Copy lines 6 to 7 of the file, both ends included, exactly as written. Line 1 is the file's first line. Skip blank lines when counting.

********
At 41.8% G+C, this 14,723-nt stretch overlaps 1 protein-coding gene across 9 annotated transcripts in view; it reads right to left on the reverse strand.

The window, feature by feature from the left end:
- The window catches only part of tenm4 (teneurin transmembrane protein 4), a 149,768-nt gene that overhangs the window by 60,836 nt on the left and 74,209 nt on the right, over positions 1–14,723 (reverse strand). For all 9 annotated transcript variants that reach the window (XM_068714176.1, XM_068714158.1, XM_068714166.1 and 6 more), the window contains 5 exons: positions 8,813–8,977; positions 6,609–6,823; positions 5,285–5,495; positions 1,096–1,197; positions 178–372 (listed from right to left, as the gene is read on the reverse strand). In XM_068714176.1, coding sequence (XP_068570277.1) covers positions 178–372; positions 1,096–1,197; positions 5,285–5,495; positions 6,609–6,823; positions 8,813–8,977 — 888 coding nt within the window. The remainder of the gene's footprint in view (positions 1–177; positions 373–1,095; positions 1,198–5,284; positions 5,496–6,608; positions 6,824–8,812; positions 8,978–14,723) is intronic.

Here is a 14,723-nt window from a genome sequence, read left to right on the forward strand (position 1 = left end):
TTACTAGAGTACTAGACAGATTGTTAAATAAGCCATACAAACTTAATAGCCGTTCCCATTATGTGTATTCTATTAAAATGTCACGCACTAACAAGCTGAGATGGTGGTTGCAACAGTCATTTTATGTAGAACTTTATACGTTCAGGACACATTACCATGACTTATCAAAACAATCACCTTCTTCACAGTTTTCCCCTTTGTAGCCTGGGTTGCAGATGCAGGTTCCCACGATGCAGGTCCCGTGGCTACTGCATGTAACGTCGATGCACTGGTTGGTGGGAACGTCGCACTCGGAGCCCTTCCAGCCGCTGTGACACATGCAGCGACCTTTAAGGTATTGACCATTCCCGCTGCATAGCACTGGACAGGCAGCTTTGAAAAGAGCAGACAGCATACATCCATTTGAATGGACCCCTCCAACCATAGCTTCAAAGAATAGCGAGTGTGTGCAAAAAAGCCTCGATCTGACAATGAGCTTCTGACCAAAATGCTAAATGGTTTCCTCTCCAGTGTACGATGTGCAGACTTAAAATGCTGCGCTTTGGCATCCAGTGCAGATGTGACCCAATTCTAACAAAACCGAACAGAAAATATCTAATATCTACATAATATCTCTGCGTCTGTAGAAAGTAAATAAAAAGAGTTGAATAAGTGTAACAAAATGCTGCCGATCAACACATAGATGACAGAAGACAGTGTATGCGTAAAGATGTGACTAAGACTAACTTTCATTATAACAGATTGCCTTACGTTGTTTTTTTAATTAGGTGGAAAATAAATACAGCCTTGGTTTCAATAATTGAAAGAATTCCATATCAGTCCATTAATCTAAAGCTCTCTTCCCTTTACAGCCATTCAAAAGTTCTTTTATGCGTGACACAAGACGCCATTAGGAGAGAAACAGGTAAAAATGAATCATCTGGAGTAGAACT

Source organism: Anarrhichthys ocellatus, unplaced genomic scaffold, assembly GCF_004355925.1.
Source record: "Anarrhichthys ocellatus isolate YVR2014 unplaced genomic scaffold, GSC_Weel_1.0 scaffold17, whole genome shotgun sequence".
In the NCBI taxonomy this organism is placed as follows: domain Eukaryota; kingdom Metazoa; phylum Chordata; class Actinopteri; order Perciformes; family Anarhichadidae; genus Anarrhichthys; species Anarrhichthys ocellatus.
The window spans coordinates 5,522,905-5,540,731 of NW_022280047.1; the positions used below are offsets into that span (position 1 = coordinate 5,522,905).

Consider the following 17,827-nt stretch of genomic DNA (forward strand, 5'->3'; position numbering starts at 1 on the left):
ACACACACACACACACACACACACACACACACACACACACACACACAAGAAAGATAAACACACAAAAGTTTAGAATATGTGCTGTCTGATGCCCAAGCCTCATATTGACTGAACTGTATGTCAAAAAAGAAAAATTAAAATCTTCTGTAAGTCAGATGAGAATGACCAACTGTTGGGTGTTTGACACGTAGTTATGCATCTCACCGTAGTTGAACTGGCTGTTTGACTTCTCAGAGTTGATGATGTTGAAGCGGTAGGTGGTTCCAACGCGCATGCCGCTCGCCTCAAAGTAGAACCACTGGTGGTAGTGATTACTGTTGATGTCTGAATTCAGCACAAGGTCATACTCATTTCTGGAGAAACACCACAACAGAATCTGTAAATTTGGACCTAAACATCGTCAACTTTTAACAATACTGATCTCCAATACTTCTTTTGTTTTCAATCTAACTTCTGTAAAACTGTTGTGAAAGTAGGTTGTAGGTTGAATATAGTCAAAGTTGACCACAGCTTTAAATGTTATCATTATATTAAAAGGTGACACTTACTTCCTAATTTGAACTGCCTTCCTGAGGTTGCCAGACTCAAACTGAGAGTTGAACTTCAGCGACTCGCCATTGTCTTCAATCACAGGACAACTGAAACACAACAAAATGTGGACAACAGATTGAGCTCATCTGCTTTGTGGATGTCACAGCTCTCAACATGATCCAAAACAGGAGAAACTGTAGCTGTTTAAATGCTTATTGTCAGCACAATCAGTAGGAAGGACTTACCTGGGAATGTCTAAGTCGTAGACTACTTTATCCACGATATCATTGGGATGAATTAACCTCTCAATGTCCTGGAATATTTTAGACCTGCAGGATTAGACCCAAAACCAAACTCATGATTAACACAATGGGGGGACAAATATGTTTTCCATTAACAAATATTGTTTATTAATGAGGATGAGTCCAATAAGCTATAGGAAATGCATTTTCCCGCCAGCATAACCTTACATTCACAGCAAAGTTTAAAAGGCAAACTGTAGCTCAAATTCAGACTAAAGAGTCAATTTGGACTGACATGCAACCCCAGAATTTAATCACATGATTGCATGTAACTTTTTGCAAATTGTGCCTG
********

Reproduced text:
Source organism: Anarrhichthys ocellatus, unplaced genomic scaffold, assembly GCF_004355925.1.
Source record: "Anarrhichthys ocellatus isolate YVR2014 unplaced genomic scaffold, GSC_Weel_1.0 scaffold17, whole genome shotgun sequence".